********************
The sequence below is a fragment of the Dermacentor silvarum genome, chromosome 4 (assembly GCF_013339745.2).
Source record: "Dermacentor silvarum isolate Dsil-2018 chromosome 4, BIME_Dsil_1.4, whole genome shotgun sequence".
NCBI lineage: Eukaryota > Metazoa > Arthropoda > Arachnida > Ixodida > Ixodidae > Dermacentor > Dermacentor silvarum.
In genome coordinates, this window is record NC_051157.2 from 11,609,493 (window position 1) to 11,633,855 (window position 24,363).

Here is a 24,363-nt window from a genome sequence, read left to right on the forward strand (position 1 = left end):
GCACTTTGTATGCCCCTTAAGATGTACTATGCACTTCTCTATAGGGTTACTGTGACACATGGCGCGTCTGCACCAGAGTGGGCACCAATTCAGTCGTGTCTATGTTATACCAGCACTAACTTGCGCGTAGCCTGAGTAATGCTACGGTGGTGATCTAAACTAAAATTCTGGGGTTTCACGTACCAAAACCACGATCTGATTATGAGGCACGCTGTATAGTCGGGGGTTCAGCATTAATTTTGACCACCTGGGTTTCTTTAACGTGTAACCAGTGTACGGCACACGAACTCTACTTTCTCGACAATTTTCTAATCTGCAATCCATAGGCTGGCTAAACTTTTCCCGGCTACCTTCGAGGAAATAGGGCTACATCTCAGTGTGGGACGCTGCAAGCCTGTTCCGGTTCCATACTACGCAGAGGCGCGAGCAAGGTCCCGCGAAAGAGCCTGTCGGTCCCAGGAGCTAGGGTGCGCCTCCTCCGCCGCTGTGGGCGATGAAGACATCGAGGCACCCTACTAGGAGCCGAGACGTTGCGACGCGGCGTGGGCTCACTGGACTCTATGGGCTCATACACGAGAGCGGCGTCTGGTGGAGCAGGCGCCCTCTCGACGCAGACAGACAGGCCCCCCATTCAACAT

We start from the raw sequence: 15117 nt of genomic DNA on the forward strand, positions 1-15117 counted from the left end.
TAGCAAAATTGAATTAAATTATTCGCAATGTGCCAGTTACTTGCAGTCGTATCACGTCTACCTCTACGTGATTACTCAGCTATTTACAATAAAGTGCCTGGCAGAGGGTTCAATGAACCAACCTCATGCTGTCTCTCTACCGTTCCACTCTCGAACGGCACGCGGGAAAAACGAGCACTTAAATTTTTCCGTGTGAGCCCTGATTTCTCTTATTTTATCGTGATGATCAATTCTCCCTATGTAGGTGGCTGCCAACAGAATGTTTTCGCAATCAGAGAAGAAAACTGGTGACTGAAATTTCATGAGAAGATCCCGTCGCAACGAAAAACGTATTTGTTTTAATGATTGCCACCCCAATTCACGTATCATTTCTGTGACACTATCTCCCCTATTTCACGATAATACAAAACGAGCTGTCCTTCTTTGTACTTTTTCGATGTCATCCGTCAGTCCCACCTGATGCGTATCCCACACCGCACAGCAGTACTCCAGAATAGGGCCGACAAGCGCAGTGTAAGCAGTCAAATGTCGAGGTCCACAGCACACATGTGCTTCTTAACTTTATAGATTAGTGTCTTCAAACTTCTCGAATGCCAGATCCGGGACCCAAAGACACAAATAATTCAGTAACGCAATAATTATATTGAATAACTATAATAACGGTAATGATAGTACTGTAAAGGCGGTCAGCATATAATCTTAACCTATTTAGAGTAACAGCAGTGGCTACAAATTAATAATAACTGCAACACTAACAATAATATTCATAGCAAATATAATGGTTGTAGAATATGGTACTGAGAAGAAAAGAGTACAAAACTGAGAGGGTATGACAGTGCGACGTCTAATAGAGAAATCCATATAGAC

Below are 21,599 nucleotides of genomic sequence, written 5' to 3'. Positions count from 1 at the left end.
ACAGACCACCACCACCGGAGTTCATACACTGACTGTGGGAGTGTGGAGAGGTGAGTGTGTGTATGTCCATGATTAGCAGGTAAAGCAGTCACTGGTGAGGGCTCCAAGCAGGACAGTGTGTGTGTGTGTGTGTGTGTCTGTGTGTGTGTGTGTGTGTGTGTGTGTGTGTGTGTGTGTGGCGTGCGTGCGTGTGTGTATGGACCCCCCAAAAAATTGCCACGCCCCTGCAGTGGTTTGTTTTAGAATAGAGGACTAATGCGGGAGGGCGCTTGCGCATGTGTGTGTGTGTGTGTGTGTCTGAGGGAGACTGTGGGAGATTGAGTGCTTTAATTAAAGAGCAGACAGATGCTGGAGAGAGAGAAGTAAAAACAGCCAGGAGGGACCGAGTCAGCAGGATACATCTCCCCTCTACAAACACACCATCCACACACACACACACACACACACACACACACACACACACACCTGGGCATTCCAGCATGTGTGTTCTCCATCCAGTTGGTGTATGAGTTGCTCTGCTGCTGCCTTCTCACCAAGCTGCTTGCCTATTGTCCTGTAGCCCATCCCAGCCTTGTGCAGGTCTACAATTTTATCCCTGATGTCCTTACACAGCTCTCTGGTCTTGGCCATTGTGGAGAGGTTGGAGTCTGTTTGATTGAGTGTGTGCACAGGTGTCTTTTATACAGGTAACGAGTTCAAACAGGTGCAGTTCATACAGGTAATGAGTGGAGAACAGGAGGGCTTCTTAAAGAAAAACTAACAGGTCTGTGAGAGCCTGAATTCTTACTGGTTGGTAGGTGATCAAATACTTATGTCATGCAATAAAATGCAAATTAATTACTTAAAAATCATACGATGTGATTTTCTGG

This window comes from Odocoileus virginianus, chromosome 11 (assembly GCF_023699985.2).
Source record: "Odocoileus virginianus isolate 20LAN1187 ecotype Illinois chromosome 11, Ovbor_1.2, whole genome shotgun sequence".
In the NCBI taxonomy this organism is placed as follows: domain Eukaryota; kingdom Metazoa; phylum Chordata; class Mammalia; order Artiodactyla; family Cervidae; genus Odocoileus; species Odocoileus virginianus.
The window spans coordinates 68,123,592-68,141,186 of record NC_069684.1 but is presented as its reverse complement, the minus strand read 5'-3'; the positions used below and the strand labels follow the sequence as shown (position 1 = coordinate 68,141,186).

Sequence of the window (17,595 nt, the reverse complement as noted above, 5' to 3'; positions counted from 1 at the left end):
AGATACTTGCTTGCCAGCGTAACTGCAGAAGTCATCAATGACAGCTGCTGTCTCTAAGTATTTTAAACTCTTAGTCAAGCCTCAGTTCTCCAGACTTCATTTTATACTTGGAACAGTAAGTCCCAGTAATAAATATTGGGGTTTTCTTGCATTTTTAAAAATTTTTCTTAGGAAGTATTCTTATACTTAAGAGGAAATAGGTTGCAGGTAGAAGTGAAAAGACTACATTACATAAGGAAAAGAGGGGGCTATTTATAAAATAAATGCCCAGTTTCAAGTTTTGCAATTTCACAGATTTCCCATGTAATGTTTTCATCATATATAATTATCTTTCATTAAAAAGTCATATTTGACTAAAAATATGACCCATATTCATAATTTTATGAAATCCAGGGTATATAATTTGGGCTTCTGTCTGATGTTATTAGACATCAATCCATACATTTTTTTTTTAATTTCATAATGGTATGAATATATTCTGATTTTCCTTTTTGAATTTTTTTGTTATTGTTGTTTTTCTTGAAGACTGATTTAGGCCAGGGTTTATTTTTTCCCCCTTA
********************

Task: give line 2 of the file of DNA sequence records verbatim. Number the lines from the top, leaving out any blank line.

Source record: "Dermacentor silvarum isolate Dsil-2018 chromosome 4, BIME_Dsil_1.4, whole genome shotgun sequence".